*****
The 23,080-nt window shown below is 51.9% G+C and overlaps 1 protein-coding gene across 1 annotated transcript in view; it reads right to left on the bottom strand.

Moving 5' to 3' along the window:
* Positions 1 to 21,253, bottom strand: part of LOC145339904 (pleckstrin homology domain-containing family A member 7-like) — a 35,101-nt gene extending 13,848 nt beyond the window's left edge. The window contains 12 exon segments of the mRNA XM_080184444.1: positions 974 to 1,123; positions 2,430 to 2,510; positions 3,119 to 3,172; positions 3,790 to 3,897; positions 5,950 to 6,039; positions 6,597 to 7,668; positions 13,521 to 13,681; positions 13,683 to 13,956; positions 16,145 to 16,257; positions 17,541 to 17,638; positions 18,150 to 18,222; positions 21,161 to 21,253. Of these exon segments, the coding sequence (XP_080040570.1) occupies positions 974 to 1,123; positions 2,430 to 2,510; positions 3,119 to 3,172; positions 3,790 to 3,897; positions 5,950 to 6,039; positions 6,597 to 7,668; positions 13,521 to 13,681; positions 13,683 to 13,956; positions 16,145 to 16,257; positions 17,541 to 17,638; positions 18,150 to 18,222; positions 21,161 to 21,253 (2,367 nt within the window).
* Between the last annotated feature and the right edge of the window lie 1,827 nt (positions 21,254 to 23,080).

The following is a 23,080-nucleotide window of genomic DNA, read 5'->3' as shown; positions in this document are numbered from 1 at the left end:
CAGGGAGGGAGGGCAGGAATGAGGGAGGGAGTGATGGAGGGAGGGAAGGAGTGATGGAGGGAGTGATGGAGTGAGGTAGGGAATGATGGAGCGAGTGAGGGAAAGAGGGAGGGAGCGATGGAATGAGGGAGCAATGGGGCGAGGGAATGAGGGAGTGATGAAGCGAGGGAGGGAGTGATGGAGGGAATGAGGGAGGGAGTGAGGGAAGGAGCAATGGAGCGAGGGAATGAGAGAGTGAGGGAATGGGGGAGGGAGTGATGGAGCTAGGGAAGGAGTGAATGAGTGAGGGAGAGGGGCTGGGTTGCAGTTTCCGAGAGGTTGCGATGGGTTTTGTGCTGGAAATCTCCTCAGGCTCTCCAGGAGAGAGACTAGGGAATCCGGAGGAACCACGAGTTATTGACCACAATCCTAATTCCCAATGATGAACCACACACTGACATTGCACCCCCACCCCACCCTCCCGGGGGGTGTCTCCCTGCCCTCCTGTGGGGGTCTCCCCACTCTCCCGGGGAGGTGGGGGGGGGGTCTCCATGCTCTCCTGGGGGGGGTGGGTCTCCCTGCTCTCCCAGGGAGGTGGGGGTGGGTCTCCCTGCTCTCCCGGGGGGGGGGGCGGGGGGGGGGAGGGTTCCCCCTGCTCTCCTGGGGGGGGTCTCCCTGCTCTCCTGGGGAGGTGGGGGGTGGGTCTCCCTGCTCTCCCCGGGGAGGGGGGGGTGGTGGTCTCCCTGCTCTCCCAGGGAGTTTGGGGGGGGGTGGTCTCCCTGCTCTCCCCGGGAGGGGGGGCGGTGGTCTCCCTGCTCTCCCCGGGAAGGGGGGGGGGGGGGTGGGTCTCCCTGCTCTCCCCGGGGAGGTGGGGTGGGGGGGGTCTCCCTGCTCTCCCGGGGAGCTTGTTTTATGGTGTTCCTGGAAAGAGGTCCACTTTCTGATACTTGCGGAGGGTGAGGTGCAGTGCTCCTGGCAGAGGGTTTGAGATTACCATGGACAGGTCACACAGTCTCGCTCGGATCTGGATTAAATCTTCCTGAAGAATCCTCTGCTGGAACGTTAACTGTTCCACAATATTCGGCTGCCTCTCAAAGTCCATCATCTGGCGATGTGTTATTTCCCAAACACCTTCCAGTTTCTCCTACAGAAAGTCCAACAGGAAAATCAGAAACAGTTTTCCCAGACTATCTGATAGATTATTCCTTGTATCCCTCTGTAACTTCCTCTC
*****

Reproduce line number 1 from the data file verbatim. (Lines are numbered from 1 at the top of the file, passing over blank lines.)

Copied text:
The 23,080-nt window shown below is 51.9% G+C and overlaps 1 protein-coding gene across 1 annotated transcript in view; it reads right to left on the bottom strand.